The Rutherford Institute Files Friend of Court Brief in Stenberg v. Carhart
Washington, D.C.--The Rutherford Institute has filed a friend of the court brief with the U. S. Supreme Court in Stenberg v. Carhart, a case which addresses the constitutionality of state bans on partial birth abortions (PBAs). The case arose when Dr. LeRoy H. Carhart, a Bellevue, Nebraska physician who performs late-term abortions, filed a complaint in June 1997 in federal district court contending that the Nebraska law banning PBAs or dilation-and-extraction (D&X) procedures for being cruel, immoral and unnecessary is unconstitutional.
The Rutherford Institute's brief on behalf of Stenberg, the attorney general for Nebraska, calls on the high court to resolve the conflict among the federal courts on the issue of whether states have the right to ban the D&X procedure. Other circuit courts have upheld nearly identical PBA bans. Furthermore, the Institute argues that PBAs cruelly, unnecessarily and torturously kill living babies. The brief also asserts that due to the grotesque nature of PBAs, women are not given complete or accurate information about the procedure and, thus, are not able to give true informed consent.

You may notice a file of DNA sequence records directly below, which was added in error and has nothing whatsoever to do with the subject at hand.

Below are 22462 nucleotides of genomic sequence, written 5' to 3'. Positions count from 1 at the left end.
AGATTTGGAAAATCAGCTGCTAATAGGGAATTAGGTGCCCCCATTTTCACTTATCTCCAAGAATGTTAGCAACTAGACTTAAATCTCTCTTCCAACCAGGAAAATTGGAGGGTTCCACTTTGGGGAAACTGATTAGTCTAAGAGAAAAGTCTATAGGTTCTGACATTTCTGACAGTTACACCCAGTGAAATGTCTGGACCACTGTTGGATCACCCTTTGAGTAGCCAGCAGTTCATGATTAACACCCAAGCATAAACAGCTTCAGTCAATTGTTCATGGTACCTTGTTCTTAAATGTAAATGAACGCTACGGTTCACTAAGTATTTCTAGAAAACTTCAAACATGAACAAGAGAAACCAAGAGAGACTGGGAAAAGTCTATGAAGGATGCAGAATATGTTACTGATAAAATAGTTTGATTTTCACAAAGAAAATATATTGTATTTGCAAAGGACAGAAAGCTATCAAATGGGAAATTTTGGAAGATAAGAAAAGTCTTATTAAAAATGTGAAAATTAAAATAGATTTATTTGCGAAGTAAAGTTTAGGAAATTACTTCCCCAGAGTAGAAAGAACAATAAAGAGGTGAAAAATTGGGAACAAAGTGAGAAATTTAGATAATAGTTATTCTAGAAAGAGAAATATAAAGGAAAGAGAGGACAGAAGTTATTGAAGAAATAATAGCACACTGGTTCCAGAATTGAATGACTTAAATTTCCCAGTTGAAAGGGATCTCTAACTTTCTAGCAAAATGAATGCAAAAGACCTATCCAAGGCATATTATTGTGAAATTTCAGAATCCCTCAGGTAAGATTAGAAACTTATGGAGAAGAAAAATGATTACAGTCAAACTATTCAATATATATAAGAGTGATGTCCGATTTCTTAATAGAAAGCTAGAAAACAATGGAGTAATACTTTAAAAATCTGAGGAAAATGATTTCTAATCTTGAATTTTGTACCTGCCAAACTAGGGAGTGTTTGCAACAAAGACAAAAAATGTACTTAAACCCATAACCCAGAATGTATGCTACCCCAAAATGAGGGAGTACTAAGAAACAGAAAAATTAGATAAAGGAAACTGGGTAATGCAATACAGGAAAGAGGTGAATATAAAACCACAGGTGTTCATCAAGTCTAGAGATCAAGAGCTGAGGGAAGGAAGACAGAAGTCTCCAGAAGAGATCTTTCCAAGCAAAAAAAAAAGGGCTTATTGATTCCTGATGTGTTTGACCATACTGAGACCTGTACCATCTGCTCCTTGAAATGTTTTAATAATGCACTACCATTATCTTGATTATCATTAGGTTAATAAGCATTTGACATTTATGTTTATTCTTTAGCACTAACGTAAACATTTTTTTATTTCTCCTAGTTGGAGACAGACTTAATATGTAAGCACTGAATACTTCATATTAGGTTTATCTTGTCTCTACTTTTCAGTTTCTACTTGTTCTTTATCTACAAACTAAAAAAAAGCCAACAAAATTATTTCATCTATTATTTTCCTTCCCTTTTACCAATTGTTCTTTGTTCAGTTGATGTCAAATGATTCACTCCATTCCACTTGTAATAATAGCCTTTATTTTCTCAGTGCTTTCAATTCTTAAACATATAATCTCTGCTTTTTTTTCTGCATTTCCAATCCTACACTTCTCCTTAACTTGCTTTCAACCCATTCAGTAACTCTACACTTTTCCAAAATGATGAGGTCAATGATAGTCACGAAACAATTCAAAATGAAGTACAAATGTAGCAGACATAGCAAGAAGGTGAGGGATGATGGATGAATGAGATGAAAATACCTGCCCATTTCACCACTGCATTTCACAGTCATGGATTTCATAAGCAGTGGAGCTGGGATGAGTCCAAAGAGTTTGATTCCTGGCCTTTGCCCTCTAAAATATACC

Partial birth abortions are usually performed in the latter part of the second trimester and may be performed in the third trimester of the pregnancy, even after an unborn child is considered viable. In this procedure, the doctor extracts as much of the fetus as possible from the womb while the fetus' skull remains in the woman's cervix. A sharp object, typically a pair of scissors, is used to puncture the base of the still living fetus' skull and enlarge the opening in the skull. The fetus' brain is then removed by suction so that the skull can be crushed or compressed enough to pass through the birth canal with the fetal body intact. Fetal death occurs during the removal of the brain, but heart function may continue for several seconds or minutes after the skull is decompressed.
The Seventh Circuit Court of Appeals has upheld the PBA bans enacted in Wisconsin and Illinois, finding that they do not create an undue burden on the right to an abortion. The Supreme Court had previously held the right to an abortion to be a part of a woman's constitutional right to privacy under Roe v. Wade and its progeny. In Stenberg, the Supreme Court specifically refused to consider the questions of whether or not the fetus is a person entitled to due process or whether abortion is an issue that should be decided by the people through their state legislatures.
"The rights of Nebraskans to enact a law banning a procedure they find to be morally reprehensible must be defended," said John W. Whitehead, president of The Rutherford Institute. "We are gravely concerned that partial birth abortions will continue to be performed despite overwhelming public rejection of them as unnecessary and barbaric. The State of Nebraska must be allowed to regulate or ban such procedures."